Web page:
Resurrection Chapel National Cathedral, Washington, D.C.

Wednesday, February 27, 2013

Rites and Rituals For Lent

Note: For seventeen years I co edited The Seasons, a small-circulation devotional publication, which divided the year into quarters, providing a daily lectionary, essays, poems, prayers, short fiction and graphic illustrations, mostly by a small circle of regular contributors.  In 2009, our last year of publication, Richard Price prepared a piece entitled, “Rites and Rituals For Lent, Easter, and Pentecost,” intended as an outline for readers wanting a brief reminder of the major themes for worship in this important part of the church year.  I am pleased to present the first half now, with the balance to come at the start of Holy Week.

Rites and rituals are an integral part of the liturgical and spiritual life of the church.  They provide a framework within the larger frame of the calendar of the church year.  The time from the season of Lent to the Day of Pentecost offers a great number of these rites and rituals, which permit us expression of our faith in a variety of liturgical settings. 

Lent   (Liturgical Color: Purple)

Lent is a penitential season of spiritual pilgrimage to prepare us to travel with our Lord to the cross.  It is also a time for personal reflection upon the state and condition of our faith through spiritual disciplines of prayer, meditation, and worship.  It is a season that is full of rites and rituals that can enhance that pilgrimage and deepen our understanding of the meaning of our Lord’s passion.  This means that Holy Eucharist is celebrated during each liturgy, with the exception of Good Friday.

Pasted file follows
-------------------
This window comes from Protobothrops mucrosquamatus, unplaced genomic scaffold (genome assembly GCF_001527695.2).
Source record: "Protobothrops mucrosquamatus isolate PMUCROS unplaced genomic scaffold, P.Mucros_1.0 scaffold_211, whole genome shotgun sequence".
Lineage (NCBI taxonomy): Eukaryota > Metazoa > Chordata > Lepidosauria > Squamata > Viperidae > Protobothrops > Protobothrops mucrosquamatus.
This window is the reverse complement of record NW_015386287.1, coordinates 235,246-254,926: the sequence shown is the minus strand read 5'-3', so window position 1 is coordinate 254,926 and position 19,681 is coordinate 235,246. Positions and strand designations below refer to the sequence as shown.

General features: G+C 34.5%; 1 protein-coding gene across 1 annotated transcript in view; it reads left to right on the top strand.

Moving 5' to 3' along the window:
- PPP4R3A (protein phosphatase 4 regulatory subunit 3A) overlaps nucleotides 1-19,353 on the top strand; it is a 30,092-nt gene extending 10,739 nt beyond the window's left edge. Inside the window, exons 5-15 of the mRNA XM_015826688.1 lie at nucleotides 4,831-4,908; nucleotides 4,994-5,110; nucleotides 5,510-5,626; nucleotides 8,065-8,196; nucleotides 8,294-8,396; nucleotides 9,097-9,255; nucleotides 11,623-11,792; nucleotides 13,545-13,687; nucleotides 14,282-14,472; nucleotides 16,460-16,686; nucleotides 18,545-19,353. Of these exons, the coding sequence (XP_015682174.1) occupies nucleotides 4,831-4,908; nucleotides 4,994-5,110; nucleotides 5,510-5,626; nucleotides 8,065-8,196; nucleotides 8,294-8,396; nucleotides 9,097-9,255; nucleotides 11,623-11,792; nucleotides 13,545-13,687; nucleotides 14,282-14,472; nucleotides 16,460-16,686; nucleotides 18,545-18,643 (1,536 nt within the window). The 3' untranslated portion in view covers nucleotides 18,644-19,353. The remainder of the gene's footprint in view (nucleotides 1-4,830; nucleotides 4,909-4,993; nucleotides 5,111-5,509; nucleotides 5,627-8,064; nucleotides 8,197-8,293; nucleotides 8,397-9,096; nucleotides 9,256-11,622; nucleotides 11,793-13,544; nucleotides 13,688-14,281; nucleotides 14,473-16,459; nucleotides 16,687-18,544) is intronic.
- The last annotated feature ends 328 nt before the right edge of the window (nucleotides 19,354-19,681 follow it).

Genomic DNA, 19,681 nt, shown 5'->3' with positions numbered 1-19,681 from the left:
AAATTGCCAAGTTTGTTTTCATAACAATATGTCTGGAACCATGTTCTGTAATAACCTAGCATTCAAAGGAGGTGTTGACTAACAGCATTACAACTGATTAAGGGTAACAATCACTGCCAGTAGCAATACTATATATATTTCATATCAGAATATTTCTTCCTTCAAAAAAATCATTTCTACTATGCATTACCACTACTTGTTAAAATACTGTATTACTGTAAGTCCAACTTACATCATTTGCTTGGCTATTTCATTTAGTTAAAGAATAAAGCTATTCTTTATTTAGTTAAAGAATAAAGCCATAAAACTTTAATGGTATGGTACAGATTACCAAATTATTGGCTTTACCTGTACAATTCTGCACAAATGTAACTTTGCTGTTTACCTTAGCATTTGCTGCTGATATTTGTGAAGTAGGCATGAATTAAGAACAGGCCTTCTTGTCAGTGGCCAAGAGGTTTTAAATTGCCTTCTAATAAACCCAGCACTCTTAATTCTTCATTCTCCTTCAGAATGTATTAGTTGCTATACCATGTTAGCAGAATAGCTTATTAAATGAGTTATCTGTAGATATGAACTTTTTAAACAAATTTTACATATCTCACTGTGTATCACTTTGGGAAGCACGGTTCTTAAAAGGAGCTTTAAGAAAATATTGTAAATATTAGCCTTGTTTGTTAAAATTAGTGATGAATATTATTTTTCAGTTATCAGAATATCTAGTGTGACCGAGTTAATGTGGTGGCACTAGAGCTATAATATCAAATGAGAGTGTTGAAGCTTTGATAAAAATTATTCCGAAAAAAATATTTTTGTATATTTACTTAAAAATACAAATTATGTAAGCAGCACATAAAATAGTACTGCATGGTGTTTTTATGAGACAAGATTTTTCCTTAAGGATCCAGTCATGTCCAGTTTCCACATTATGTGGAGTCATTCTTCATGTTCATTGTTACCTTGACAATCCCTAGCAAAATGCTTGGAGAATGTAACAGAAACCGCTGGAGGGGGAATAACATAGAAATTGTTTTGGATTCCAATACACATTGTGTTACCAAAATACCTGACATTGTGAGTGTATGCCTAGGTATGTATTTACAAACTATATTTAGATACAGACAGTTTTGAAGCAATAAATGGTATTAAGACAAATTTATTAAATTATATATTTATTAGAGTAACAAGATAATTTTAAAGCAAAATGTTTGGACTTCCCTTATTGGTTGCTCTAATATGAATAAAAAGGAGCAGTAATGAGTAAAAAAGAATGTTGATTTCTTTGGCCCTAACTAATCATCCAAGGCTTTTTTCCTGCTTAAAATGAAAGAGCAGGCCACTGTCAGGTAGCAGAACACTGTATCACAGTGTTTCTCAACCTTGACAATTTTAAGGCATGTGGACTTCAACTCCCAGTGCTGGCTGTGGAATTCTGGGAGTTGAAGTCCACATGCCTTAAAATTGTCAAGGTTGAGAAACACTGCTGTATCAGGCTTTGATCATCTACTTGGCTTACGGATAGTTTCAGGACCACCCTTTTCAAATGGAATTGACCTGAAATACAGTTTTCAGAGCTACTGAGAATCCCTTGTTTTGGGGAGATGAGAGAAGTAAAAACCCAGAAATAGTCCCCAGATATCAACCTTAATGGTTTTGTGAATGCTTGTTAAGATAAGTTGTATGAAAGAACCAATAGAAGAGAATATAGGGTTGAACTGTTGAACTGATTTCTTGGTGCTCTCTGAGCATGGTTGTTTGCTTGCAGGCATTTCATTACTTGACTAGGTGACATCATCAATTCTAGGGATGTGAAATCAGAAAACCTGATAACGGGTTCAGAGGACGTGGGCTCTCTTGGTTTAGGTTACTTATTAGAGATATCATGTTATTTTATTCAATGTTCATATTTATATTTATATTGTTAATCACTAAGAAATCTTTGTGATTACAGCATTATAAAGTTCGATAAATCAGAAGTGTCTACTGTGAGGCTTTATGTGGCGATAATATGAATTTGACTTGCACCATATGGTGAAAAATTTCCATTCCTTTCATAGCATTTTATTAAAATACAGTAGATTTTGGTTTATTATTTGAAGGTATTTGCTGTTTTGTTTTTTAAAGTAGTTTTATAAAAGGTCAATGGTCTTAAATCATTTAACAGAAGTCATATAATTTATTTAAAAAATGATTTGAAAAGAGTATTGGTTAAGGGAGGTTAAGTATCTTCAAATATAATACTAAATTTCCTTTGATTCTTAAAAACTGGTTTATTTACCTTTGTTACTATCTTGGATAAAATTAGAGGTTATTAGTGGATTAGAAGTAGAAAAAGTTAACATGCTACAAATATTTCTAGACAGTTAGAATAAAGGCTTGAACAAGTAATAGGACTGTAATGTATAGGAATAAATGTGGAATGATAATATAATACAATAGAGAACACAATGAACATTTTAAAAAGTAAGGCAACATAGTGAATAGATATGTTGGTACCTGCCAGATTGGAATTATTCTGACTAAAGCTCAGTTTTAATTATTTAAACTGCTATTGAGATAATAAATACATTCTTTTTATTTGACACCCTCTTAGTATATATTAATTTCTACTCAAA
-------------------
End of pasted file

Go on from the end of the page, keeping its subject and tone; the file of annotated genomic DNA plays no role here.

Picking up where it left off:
Ash Wednesday

Ash Wednesday is the beginning of Lent, observed on the Wednesday before the First Sunday in Lent.  The penitential rituals include confession of sin and the assurance of forgiveness, followed by the ancient rite of imposition of ashes.  Unfortunately, this rite has been neglected for several generations primarily due to a lack of understanding of its meaning and purpose.   A renewal of this rite would deepen the meaning of the acts of confession and the assurance of forgiveness, and the words of the imposition of ashes, “You are dust, and to dust you shall return,” bring us to a point of humility before God that reminds us that we are saved by grace through faith.

The Six Sundays of Lent

The Sundays of Lent rightly focus on the pilgrimage to the cross, the texts reminding us of God’s promise in Christ that we would be led out of the life of sin and death to salvation and eternal life.  The rite of thanksgiving for baptisms each Sunday can bring that promise into sharper focus.

Weekdays During Lent

Weekdays of Lent provide opportunities for the practice of individual and congregation spiritual disciplines, perhaps done ecumenically, within the framework of a version of Evening Prayer.

Passion (Palm) Sunday  (Scarlet or White)
It is appropriate to include in the Passion Sunday liturgy the blessing of the palms and a procession.  This ritual begins outside of the worship space with a reading of the gospel narratives of Jesus’ entry into Jerusalem (St. Matthew 21:1-11 or St. John 12:12-16).  There is a proclamation of Jesus’ coming “Blessed is he who comes in the name of the Lord, concluding with the singing of an appropriate hymn.
It is important to remember that this day begins the most solemn week of the church year as we recall Jesus’ entry into Jerusalem.  It is not a day of sheer joy, but of ironic triumph, for we know that our Lord will suffer torture, ridicule, and the horrific death of crucifixion.

Richard Hammond Price, OCC
©  February 2009

No comments:

Post a Comment